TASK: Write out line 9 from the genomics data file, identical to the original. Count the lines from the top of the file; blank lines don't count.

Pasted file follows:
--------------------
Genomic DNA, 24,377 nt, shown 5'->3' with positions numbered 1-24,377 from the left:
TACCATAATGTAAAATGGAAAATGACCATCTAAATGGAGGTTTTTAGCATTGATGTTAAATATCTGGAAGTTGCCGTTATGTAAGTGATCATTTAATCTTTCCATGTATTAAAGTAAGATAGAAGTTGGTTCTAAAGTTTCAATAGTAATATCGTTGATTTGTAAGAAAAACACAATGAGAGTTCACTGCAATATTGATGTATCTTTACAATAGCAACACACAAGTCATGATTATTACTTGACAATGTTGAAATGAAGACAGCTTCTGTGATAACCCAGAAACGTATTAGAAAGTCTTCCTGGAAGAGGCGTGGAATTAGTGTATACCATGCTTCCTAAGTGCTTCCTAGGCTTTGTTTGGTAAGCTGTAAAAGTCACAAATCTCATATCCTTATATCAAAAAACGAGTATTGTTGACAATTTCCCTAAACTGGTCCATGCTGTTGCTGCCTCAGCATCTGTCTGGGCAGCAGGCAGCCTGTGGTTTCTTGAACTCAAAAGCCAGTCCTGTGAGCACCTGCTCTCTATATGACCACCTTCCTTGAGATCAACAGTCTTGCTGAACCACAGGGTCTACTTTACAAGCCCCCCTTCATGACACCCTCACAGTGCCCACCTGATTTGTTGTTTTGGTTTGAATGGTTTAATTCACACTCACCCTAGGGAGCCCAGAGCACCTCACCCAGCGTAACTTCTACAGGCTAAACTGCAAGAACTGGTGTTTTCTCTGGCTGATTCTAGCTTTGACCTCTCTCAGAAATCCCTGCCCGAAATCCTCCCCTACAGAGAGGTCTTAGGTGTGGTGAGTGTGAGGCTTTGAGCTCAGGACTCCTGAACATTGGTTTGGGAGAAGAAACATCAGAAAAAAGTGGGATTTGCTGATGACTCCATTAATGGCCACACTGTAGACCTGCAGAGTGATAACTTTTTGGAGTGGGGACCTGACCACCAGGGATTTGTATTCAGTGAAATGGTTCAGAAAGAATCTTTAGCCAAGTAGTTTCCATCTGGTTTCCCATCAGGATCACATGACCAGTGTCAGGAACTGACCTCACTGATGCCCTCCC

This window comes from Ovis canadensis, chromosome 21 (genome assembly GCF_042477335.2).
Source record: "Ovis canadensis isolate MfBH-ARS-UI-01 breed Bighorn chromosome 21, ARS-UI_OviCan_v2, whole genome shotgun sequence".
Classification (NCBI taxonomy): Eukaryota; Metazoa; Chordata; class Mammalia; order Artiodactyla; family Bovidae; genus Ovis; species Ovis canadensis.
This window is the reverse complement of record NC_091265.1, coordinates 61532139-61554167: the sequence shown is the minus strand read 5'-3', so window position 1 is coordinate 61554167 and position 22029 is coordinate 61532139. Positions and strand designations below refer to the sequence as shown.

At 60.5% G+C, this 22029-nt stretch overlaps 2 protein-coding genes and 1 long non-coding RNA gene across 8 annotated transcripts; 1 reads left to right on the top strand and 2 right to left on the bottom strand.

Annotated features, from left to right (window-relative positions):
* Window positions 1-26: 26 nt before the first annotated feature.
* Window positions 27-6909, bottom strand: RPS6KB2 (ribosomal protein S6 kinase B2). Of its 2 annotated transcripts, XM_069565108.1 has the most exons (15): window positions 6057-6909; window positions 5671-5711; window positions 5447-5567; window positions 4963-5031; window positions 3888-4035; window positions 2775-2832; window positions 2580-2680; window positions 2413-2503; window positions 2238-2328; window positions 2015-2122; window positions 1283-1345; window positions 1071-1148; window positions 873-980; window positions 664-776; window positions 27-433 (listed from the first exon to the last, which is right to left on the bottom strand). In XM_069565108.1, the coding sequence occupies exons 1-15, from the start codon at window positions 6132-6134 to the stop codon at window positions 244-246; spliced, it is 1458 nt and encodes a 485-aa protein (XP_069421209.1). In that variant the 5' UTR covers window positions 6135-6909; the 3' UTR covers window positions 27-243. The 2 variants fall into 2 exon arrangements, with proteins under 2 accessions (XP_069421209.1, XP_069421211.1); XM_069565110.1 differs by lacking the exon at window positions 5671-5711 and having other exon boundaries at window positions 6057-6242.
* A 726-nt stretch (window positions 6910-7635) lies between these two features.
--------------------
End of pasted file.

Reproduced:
* Window positions 1-26: 26 nt before the first annotated feature.